5 Practices PCB Designers Should Avoid

PCB design is the entire process of creating a Printed Circuit Board (PCB) through collaboration between multiple disciplines and multiple domains.

PCB design is the entire process of creating a Printed Circuit Board (PCB) through collaboration and integration between multiple disciplines and multiple domains which includes electrical, mechanical, software, system, test, and manufacturing. It’s a team effort that requires constant bi-directional communication.

With the recent COVID-19 pandemic negatively affecting all industries regarding supply chain vulnerabilities, achieving success in PCB design now also includes enabling supply chain resilience for electronic systems design. This incorporates implementing an outside-in approach with supply-chain intelligence by shifting left best-known part availability, BOM validation, and validation of alternates at point of design. Having the knowledge, intelligence, and optimization at the point of design is key to achieving success for design for resilience when it comes to PCB design.

The state of design in electronics today is at its most complex and intense as ever before. Design teams must deliver more complex products on even more compressed schedules, but they lose valuable time with unproductive tasks. Connect them through all engineering disciplines and give them best-in-class solutions to thrive with a collaborative approach to electronic systems design.

PCB design: a cityscape

One of the simplest explanations or metaphors for PCB design that I really like, is that it’s like “designing a city.” A city containing land (real estate), structure foundations, buildings, houses and roads all connecting to each other. The land (real estate) and structure foundations of a city represent the stack-up of the PCB. The building and houses represent the electrical and mechanical components placed on the PCB, and the roads represent the copper traces and vias connecting everything as required.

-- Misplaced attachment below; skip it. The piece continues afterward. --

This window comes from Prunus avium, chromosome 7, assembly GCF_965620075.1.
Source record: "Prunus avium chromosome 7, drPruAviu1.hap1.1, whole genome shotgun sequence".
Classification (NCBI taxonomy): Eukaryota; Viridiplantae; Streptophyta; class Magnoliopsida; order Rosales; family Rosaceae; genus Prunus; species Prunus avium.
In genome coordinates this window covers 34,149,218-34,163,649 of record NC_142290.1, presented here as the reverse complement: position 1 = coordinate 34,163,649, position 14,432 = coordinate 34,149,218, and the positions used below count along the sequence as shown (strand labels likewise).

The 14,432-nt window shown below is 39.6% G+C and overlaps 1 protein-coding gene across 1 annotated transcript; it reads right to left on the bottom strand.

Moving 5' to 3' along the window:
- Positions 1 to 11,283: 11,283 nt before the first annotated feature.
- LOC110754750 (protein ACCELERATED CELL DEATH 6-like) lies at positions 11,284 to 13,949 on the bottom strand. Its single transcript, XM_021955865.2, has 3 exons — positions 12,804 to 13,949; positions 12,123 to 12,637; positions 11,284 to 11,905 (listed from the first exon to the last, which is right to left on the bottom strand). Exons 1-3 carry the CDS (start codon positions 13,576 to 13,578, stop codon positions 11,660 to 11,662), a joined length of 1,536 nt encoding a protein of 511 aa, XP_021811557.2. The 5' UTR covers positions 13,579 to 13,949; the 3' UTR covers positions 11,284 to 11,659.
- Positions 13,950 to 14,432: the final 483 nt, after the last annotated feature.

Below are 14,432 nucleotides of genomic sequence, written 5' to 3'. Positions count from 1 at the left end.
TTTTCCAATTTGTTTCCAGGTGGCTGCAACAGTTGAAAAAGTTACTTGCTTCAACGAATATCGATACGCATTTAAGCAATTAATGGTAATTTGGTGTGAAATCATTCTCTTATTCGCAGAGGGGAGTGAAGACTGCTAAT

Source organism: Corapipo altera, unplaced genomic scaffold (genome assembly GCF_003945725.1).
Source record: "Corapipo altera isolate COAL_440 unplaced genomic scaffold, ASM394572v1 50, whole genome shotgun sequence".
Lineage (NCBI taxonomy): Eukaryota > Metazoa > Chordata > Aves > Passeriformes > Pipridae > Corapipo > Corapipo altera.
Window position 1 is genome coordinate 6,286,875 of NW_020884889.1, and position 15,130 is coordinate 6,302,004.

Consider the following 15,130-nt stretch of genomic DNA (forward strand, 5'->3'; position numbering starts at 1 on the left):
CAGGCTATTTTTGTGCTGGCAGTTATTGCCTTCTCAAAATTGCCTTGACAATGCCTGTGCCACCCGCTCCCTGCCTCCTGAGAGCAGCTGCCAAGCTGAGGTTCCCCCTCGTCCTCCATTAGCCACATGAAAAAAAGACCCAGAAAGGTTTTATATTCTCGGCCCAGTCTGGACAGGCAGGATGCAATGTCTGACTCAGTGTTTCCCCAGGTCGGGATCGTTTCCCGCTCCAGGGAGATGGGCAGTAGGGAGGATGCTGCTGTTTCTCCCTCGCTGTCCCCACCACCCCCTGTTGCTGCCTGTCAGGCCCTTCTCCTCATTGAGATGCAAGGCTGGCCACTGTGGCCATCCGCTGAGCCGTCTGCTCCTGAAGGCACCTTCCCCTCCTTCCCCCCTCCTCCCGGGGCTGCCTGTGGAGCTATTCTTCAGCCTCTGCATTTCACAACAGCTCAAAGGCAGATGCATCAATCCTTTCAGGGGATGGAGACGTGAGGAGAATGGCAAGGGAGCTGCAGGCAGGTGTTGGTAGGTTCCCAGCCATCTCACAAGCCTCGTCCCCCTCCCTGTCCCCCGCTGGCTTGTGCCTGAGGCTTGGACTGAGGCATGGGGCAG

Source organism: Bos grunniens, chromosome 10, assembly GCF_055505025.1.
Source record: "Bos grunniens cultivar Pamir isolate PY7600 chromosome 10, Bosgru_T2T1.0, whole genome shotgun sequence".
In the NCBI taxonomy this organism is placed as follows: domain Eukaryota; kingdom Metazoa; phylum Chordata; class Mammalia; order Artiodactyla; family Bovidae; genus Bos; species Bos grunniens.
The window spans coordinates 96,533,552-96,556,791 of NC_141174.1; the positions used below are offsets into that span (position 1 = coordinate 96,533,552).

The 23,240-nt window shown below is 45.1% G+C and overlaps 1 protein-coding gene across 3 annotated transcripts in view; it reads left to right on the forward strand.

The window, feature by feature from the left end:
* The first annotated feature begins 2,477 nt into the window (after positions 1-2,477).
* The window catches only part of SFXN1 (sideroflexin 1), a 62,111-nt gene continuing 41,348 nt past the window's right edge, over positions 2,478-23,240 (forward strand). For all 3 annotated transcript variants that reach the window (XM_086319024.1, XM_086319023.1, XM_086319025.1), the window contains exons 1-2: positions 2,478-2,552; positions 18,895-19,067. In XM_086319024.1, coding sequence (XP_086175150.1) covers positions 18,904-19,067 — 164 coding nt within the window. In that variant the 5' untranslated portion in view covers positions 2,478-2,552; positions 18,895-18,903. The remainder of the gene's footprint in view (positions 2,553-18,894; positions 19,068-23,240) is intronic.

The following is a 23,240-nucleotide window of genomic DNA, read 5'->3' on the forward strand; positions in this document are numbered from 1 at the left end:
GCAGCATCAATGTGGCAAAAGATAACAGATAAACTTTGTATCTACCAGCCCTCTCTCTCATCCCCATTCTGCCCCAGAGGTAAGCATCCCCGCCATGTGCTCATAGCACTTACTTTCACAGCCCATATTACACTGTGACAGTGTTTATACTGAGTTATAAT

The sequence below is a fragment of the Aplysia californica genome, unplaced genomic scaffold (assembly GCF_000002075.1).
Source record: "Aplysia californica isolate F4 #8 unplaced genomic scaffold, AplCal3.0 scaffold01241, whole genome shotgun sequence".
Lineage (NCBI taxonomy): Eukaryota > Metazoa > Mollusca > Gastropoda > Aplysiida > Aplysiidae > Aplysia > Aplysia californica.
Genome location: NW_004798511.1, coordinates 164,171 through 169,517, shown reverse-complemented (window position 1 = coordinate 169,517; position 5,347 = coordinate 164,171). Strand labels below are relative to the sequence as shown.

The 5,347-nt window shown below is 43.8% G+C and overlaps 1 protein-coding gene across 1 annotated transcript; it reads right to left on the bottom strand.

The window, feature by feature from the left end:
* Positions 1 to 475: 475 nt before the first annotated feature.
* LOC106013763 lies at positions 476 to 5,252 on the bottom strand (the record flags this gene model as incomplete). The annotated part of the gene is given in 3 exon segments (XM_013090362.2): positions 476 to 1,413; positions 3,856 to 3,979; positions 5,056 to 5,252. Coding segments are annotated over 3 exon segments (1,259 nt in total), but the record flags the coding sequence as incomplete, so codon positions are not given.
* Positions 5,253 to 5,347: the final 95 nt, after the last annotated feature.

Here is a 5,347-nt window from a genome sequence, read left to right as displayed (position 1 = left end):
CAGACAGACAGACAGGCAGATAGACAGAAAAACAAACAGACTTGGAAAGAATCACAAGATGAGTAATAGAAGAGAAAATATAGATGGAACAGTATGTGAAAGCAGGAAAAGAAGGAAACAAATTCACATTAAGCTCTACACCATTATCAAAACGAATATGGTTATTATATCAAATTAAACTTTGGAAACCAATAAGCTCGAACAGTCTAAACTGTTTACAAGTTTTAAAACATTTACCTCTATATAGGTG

The bare PCB is made up of land patterns for components to be attached/soldered on to the PCB. They are interconnected by a conductive printed wire referred to as a trace on a non-conductive substrate. They provide a pathway for electrical circuitry to function. This is commonly referred to as a Printed Wiring Board (PWB). It is important to note that it is not considered an assembly until all the required components are soldered on to the PWB. Once soldered to the PWB, it then makes the circuit complete. The fully assembled/populated PCB produces a fully functional ecosystem, which is where the metaphoric comparison between PCB design and designing a city is made.

Once the PCB is fully populated with all the necessary components, it is at this stage or assembly level that it is often referred to as a Printed Circuit Assembly (PCA), or Printed Wiring Board Assembly (PWBA), or Circuit Card Assembly, depending how you chose to refer to a fully populated printed circuit board.

The role of the PCB designer

A picture of the pcb design project stakeholders.
Figure 1 – Project Stake Holders (departments)

Like many engineering disciplines that tie into PCB design (electronic systems design), the PCB designer (printed circuit layout professional) plays an important role that typically sits within the electrical engineering department. Refer to Figure 1 to view the key stake holders (the departments) that typically collaborate within the overall design process in achieving project end goals, whether it be internal company goals/milestones, and or external customer requirements.

With such diverse key stake holders being both internal and external, organized complexity demands multi-discipline collaboration and integration. Refer to Figure 2 for an example of today’s system level connectivity – organizational complexity.

A figure showing pcb design complexities.
Figure 2 – System level connectivity – Organized complexity demands multi-discipline collaboration

With such diverse key stake holders being both internal and external, organized complexity demands multi-discipline collaboration and integration. Refer to Figure 2 for an example of today’s system level connectivity – organizational complexity.

Typically, PCB design falls under the Hardware (HW) design category of engineering. It ties in electrical, mechanical, software, systems, test, and manufacturing disciplines to include electrical (ECAD) and mechanical (MCAD) designers.

PCB design requires many inputs and details from multiple disciplines and their respective domains to help define, validate, and produce the final product. An example of these are as follows:

  1. System level requirement/architecture definition
  2. Mechanical, Electrical, Software, Systems, and Test requirements/constraints
  3. Signal Integrity (SI) / Electromagnetic Compatibility (EMC), Power integrity (PI) / Thermal analysis
  4. Design for Manufacturing (DFM) and Producibility guidelines
  5. Supply chain resilience regarding component sourcing